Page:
The User Experience Paradox

00:04 Introduction
00:42 Lokad is still very much a 2D environment. When is that going to change?
02:11 Perhaps you should share your vision on how those user interfaces will look like in the future? Do you have an example?
04:01 How about companies? How can they trust these pieces of software if they are never going to interact with them?
05:46 When it comes to demand forecasting softwares, what can we expect from those user interfaces for the future?
07:58 If people aren’t included in these forecasts, how can we actually trust the results?
10:56 Could we not share those metrics with other companies?
13:46 In the future, can we actually have supply chains working on full auto-pilot?
16:18 Is there anything else to do, other than let people write a bit of code?


Supply Chain Management (SCM) systems feature complex user interfaces. Among them, demand forecasting subsystems are not only complex but complicated as well. Better user inferfaces are needed to tackle this complexity.

The future is already here when it comes to user interfaces, but that future is not evenly distributed. In this episode of LokadTV, we talk about the evolution of user experience and what supply chain user interfaces of the future will likely look like. We explain how this software can work without people in the forecasting loop and how companies can trust the results.

The vision of future user interfaces is often influenced by movies such as Minority Report, which shows Tom Cruise working with a futuristic looking 3D user interface. However, this Hollywood perspective is far cry from reality. We don’t want to crush any dreams, but we’re sad to say that 3D user interfaces won’t be making their way over any time soon. We discuss in more detail just why these user interfaces simply do not work in practice.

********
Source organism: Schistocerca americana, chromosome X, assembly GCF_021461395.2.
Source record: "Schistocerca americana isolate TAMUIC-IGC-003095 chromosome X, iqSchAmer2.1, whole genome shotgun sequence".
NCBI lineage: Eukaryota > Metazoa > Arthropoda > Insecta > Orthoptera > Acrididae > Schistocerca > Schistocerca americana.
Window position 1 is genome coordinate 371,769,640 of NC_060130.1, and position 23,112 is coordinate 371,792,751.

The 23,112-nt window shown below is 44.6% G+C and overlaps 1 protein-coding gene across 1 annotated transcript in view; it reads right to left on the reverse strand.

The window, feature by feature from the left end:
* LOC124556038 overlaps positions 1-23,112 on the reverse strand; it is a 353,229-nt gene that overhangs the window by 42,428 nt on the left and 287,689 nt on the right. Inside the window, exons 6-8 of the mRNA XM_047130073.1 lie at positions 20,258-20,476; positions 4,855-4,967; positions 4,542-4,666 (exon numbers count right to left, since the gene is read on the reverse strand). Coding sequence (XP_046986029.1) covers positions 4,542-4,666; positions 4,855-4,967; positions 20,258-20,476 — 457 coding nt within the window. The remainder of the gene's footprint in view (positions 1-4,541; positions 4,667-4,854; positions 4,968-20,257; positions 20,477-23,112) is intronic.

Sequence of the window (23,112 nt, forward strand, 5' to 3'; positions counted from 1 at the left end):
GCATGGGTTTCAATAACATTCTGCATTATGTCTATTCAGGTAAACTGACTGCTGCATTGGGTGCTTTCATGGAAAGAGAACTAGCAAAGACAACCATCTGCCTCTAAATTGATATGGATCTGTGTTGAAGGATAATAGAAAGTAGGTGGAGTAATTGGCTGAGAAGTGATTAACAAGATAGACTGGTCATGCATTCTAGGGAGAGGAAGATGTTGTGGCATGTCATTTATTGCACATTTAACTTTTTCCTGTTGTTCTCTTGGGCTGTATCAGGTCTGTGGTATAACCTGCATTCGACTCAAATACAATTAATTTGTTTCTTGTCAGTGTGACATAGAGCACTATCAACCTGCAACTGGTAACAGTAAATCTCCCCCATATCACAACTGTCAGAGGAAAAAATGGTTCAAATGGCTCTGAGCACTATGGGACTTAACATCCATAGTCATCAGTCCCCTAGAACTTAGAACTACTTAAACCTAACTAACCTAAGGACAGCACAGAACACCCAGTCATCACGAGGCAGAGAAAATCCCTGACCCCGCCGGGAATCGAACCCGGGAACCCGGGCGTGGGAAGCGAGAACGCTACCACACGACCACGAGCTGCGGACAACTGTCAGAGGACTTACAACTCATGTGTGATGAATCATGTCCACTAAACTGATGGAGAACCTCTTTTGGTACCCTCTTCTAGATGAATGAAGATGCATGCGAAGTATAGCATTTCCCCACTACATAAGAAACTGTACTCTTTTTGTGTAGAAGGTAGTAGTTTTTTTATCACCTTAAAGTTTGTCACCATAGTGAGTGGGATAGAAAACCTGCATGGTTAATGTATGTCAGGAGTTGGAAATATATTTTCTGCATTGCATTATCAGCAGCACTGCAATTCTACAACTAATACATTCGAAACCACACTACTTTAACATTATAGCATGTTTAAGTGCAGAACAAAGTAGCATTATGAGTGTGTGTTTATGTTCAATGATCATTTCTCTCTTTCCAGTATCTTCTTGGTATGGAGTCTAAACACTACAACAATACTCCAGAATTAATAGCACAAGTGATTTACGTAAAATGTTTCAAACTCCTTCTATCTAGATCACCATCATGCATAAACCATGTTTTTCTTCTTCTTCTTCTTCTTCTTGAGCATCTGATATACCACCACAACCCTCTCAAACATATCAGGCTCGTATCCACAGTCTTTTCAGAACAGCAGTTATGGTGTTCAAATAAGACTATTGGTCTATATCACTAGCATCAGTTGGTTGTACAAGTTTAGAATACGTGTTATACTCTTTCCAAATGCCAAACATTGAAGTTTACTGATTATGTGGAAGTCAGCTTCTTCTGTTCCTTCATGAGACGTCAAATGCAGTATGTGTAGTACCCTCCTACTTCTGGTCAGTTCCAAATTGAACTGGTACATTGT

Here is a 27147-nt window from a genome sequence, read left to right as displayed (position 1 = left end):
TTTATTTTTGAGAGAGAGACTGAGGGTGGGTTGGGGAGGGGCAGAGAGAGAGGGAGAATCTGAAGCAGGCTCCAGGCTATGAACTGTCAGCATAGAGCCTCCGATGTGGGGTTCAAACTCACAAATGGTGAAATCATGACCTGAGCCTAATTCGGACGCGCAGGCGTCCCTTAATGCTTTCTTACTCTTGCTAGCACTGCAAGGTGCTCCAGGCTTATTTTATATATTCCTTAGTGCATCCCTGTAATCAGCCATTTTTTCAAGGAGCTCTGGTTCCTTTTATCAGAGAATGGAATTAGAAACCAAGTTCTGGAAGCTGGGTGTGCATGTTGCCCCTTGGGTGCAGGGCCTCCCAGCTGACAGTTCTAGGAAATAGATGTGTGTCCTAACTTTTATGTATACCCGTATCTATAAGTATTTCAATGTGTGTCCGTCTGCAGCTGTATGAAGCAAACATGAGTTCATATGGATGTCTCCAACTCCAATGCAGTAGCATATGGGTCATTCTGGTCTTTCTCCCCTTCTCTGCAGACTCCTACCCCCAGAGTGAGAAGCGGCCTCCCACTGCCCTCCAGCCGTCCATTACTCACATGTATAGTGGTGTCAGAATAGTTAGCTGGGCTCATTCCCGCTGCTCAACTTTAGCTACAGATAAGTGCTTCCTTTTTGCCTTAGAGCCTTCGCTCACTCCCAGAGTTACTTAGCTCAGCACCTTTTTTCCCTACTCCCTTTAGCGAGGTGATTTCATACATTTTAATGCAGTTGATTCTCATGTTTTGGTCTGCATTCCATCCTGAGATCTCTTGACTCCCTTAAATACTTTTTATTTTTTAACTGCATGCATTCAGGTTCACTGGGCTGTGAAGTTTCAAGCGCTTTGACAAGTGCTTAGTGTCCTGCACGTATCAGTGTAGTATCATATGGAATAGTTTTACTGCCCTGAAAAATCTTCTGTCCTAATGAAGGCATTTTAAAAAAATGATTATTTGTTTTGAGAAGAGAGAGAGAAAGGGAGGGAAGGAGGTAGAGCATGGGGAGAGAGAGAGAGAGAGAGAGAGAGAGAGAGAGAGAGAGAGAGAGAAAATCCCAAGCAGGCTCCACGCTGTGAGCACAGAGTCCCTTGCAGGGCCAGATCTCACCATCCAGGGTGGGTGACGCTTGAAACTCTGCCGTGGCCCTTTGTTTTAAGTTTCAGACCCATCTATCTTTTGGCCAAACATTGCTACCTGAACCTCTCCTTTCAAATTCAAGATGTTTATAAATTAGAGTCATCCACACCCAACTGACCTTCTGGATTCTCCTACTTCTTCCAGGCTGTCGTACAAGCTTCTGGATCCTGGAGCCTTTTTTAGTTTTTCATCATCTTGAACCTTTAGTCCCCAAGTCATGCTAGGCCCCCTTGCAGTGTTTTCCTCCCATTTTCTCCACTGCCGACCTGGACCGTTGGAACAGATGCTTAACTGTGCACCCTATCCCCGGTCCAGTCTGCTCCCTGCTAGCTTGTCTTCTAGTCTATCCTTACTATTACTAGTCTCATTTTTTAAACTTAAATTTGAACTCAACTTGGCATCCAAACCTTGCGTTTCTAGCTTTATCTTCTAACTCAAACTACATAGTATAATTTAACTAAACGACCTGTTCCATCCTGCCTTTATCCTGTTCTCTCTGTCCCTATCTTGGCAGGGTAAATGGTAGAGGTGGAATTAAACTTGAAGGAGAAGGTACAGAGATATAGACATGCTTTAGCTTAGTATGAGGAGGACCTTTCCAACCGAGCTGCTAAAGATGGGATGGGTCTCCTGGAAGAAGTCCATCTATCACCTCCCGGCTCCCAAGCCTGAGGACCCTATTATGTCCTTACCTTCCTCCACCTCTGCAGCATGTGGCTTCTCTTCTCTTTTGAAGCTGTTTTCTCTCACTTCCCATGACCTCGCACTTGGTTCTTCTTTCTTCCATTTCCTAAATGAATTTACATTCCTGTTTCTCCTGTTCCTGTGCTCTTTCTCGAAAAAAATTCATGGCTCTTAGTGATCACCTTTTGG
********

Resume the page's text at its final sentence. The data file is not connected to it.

The best user interfaces are in fact ambient and invisible, and they are often found in the places where you’d least expect them - for example the anti-spam filter in your email inbox. This filter depends on powerful, unusual metrics that work on intelligently removing outliers - which is also what successful forecasting methods for supply chain should do. Instead of relying on mean averages, intelligently removing outliers requires a use of cross entropy and machine learning, which is still alien for many forecasting softwares.

To wrap things up, we see how better programming environments are in fact likely to become the user interfaces of the future. We also debate how supply chain software interfaces are arguably quite “dry” and how they can be rendered more dynamic.